Buddhist Basics- Perrin Lindelauf introduces the major sects and related temples.
Japanese Buddhism 仏教
"I'm templed-out," say most non-Buddhist visitors to Kyoto or Nara after visiting half a dozen temples. With a lack of English information on the immensely convoluted Buddhist canon, and general ignorance about the particulars of each sect (even among Japanese), visitors can hardly be blamed for finding it all to be a blur of lotuses and extra limbs, forgotten like a whiff of incense.
Temples that provide a pamphlet or explanatory sign don't help that much either - the sect is given but not explained; the statue is labelled an important cultural property, but how that deity fits into Buddhist cosmology is unclear. So, without stepping on the toes of the devout, here is a quick summary of the main types of Japanese Buddhism: Nara, Tendai, Shingon, Amida, Nichiren and Zen.
Around 500 BCE in India, the historical Buddha ("Enlightened One"), called Shaka-sama in Japan, taught his followers that pain and suffering are born of desire, but by eliminating this desire they can transcend the cycle of suffering and reach Nirvana or Enlightenment. By the time Buddhism arrived in Japan, a major rift had already formed, dividing sects between Therevada and Mahayana Buddhism. The former is an early school whose goal is introspection, individual enlightenment and the quelling of desire. Mahayana, the school that arrived in Japan from Korea around 500 CE, focuses more on becoming a bosatsu (or boddhisattva) - a "near-Buddha" being that delays going to Nirvana in order to help the faithful. This emphasis on public, not personal, salvation represents the shift from philosophy to religion that, as we will see, culminated in Japanese Buddhism.
Buddhism was introduced to Japan by a Korean ambassador and the emperors of the time quickly came to see its potential for creating cultural unity within the fragile feudal system. Early Buddhism in the capital at Nara was a direct import from China and Korea, with services conducted in Chinese by foreign priests and few texts from the mainland, leading to a limited understanding among the first ranks of monks and next to none among the common people.
The culture of Buddhism, on the other hand, with its striking architecture, beneficent or threatening statuary, and fascinating rituals, captured the attention of the public. Prayers and rituals promised good luck, male heirs, placation of the spirits of the dead, and protection against illness or calamity.
This, however, was far from their original purpose: to impart an understanding of Buddha-nature and thus enable self enlightenment.
Todai-ji was built with this spirit in mind. Emperor Shomu commissioned the construction of the huge Buddha and the wooden structure around it - one of the largest in the world - in order to ward off a plague that was ravaging the country. Todai-ji temple also served as a central hub for others the emperor ordered built in every province to protect the fledgling nation. Although the construction fostered national unity, the intimate connection between Todai-ji temple and state led to social climbing and power seeking among the aristocracy. Emperor Kammu soon found the priests in Nara possessed power that rivaled his own. Instead of confronting the Nara clergy directly, the capital was moved to Kyoto and two promising priests - Saicho and Kukai - were sent to China to bring back a form of Buddhism to rival that in Nara.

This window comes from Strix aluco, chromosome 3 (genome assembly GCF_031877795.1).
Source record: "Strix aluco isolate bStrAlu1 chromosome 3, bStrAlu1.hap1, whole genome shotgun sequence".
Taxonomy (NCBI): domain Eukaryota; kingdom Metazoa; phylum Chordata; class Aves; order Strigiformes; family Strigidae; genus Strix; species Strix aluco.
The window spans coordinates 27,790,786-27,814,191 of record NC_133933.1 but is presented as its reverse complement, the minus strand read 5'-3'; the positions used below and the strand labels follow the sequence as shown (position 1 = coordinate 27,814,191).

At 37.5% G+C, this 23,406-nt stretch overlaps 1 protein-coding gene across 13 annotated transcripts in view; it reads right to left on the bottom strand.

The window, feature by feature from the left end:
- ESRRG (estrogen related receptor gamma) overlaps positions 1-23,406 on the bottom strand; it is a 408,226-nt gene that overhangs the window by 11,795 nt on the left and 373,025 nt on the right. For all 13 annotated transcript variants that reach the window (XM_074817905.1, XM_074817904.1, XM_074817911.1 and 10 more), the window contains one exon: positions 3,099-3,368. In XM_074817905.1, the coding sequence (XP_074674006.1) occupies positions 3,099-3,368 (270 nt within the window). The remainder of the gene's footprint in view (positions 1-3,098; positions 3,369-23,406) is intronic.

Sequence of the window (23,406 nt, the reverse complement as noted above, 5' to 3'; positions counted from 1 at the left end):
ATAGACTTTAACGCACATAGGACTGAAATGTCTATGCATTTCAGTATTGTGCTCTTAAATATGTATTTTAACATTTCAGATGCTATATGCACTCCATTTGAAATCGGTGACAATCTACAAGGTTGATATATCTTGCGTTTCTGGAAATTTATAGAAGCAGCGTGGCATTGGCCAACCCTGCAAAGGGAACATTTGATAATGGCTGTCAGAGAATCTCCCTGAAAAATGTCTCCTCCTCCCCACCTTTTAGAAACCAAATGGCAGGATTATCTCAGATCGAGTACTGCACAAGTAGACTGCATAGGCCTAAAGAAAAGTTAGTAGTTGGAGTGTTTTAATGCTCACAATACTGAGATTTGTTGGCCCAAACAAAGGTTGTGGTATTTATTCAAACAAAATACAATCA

Saicho brought back the Tendai sect teachings and set up a massive temple complex on top of Mt. Hiei, northeast of Kyoto. Tendai differed from the Nara schools in a variety of ways. Saicho's sect was more Mahayana than the earlier form in Nara; that is, the stress on enlightenment for everyone, not just practicing monks, was stronger; although in practice Tendai was limited to monks and the aristocracy. Saicho also supported rigorous asceticism: severe self-discipline and denial of desires on top of chilly Mt. Hiei, which was soon mocked as "mountain Buddhism" by the city priests in Nara. Time not spent in these exercises was devoted to study of the sutras (sacred texts). During his time in China, Saicho had also learned something of Esoteric (secretive, magical) Buddhism, and he incorporated some of its rituals into Tendai, adding to the dramatic appeal of the new sect.
The emperors of the time, determined to break the power of the Nara sects, supported Saicho and his complex, now called Enryaku-ji, which grew into one of the largest centers for Buddhist study at the time. Nearly all of the major players in Japanese Buddhist history studied there at some point. At the same time, Saicho endeavored to make his temple complex the protector of the capital and by extension, the nation, through constant prayer and chanting.
Wooden statue of Kobo Daishi (Kukai) at Makayaji Temple in Makkabi, west of Hamamatsu
Kukai also went to China and brought back a different take on Buddhism: Shingon. While Tendai focused on study and effort and threw a little esoteric ritual in for effect, Shingon was the complete form of Esoteric Buddhism. In Shingon, the true nature of the universe (dharma) could not be understood by poring over musty tomes and scrolls. Instead, meditation was conducted with special invocations, a focus on mandalas (diagrams of the universe) and elaborate hand positions, as an attempt to make direct contact with the nature of Buddhahood.
Enlightenment was achieved by realizing the Dainichi Buddha - the primordial source of all beings in the universe and the underpinning of all physical forms - within one's own body. This difference: studying tomes versus passing secretive rituals from teacher to student, is the essential difference between Tendai and Shingon. It would also end the friendship between the founders of the two sects, for Kukai refused to teach Saicho any more about Esoteric ritual unless Kukai gave up his own sect and became a student. Kukai set up his headquarters at Koya-san and was soon made abbot of To-ji, one of only two temples permitted to exist within Kyoto's city limits. Tendai was supported by the royal family because of its efforts to protect Kyoto, whereas Shingon found its following among the idle aristocracy, which was delighted by the pomp of the sect's dramatic and fiery ceremonies.